Let’s uproot suspicions around electoral process — Oppong Nkrumah

BY: Benjamin Xornam Glover
Mr Kojo Oppong Nkrumah — Minister of Information
Mr Kojo Oppong Nkrumah — Minister of Information

The Minister of Information, Mr Kojo Oppong Nkrumah, has urged actors in the Ghanaian political space to fashion out a mechanism to tackle issues of suspicion during election.

He said suspicion around election processes triggered huge mistrust among political actors and could serve as a basis of violence if not curtailed.

Mr Oppong Nkrumah, who is also the Member of Parliament for Ofoase-Ayirebi in the Eastern Region, was speaking at a three-day National Stakeholders Dialogue on countering “Post-2020 Election Violence and Building Consensus for Greater Political Tolerance in Ghana” held at Ada.

The dialogue was organised by the National Peace Council with support from the Commonwealth Secretariat and the United Nations Development Programme (UNDP)

Proposals

He urged the participants, to among other recommendations, come out with proposals that would deal with the phenomenon of suspicion around electoral processes.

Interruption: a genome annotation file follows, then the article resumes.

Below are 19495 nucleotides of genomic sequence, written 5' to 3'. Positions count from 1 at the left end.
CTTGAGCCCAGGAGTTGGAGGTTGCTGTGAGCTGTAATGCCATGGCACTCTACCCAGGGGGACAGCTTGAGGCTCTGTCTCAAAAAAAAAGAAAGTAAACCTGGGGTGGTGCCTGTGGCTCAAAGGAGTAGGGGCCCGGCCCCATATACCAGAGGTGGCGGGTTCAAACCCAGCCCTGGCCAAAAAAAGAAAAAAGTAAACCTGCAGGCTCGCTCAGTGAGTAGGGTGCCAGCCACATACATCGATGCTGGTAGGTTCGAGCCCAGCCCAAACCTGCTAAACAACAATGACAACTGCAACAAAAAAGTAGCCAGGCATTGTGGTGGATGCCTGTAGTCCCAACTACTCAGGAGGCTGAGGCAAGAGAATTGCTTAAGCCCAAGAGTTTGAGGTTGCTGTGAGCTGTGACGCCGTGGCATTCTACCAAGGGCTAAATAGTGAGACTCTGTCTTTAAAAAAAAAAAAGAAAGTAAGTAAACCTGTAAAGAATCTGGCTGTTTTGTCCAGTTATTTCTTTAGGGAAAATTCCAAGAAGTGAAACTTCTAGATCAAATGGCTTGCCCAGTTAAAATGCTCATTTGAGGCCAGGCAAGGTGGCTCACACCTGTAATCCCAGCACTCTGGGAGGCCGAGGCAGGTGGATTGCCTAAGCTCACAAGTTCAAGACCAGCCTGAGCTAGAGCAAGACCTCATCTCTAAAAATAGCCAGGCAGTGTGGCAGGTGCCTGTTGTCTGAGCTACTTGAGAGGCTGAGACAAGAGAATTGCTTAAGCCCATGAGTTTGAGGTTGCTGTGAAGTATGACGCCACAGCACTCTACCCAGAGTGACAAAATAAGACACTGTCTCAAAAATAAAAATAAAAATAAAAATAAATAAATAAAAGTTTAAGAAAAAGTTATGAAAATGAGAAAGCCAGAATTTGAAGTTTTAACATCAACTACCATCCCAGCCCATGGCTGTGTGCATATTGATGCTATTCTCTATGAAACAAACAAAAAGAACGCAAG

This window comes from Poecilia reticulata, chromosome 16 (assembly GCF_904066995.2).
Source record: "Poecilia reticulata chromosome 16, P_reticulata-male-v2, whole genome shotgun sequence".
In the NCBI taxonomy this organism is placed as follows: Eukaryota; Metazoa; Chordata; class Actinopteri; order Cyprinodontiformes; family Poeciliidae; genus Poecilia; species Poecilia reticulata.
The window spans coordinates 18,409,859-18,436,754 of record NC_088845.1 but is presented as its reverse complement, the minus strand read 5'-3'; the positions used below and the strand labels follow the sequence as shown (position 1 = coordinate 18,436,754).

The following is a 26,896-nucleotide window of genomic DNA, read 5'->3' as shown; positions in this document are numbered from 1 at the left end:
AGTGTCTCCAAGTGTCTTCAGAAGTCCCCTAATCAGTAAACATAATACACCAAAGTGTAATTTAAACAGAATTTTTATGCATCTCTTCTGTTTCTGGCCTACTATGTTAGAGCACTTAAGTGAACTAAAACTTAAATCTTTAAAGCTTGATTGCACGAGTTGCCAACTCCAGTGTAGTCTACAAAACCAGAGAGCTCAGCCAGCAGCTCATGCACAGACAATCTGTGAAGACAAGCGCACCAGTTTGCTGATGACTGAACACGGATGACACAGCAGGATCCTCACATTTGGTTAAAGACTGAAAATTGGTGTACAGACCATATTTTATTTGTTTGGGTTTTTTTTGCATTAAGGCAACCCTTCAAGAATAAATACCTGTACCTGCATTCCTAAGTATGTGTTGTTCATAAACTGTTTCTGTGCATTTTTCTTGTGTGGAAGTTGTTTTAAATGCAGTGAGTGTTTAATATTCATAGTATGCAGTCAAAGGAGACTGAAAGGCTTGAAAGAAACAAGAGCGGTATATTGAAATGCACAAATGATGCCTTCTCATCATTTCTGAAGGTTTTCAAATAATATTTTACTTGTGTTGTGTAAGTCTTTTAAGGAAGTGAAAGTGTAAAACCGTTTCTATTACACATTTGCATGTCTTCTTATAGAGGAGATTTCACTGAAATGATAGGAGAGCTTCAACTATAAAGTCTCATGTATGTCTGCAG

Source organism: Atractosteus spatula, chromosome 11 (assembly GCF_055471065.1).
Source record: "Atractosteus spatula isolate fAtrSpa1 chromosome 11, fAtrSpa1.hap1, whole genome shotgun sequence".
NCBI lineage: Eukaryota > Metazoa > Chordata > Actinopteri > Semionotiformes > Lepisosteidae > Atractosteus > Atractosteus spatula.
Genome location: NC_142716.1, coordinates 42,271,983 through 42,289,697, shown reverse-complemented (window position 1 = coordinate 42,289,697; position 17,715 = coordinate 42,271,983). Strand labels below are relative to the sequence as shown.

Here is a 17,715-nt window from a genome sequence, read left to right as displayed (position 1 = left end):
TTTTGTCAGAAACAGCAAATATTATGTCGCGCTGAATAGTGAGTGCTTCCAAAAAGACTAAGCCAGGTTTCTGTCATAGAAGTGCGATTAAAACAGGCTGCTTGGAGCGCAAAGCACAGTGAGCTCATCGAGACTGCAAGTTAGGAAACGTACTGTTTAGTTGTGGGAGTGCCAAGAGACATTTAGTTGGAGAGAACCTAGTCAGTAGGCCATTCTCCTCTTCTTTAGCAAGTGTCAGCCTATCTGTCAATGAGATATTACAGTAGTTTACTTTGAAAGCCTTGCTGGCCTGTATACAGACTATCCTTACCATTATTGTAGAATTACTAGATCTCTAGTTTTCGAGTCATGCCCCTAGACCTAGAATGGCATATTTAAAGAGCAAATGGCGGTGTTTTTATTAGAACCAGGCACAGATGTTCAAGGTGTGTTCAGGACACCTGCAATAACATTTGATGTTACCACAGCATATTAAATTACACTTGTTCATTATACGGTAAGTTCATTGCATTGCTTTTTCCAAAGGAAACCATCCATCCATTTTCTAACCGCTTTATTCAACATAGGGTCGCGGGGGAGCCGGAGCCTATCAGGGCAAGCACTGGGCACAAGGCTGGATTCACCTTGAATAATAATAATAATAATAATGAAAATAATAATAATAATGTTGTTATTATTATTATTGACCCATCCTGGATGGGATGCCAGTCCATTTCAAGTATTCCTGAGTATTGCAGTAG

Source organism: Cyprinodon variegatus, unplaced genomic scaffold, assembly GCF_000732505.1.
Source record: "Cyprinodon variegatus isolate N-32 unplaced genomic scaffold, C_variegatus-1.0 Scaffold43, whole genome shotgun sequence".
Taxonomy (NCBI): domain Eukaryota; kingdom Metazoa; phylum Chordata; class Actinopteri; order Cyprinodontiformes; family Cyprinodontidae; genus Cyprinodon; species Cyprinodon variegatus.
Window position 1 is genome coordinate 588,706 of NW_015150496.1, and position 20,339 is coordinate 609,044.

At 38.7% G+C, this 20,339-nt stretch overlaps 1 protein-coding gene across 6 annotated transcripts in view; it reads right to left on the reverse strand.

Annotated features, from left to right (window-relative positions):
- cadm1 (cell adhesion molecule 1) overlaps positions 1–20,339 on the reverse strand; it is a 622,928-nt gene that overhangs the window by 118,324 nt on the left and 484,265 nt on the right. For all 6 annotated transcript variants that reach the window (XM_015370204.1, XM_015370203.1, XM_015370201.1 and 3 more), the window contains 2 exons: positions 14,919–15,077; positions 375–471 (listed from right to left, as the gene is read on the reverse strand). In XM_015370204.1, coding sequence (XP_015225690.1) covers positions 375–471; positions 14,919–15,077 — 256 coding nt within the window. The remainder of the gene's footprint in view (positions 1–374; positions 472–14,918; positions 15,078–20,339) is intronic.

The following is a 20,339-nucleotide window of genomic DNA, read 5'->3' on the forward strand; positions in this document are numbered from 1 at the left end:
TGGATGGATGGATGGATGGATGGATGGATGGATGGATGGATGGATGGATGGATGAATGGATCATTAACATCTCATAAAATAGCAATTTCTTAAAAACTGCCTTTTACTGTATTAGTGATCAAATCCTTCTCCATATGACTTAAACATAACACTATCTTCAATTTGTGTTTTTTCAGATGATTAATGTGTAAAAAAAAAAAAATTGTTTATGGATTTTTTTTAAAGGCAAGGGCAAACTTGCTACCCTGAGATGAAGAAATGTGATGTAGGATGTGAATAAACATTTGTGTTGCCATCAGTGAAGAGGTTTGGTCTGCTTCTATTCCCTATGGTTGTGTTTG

Mr Oppong Nkrumah bemoaned the situation where some unscrupulous persons used the very important electoral processes to achieve infamy.

Those individuals, he said, embarked on nefarious activities such as ballot box snatching and other activities that resulted in violence and associated offences.

Fact-checking

The minister appealed to the media to play its fact-checking role well during the election process instead of amplifying the interest of parties, which sometimes generated tension and could lead to violence.

He said the role of the media in the electoral process was not to amplify the suspicions and interest of parties or players but to do that which the nation required of them such as subjecting claims put out by political actors to scrutiny through fact checking.

The United Nations Development Programme Resident Representative, Dr Angela Lusigi, while recognising the significant progress and good track record Ghana had chalked up on elections, said the country must recognise that evolving tensions, misunderstandings and pockets of violence had marred recent elections.

She said it was time to change that negative trajectory and show Ghana’s good example to the rest of the world.

Dr Lusigi appealed to the stakeholders to make good use of the opportunity to work collectively to consolidate Ghana’s democratic gains as a nation.

She said by committing to dialogue and peaceful means of resolving differences and misunderstanding, safe spaces would be created for a better future for all.

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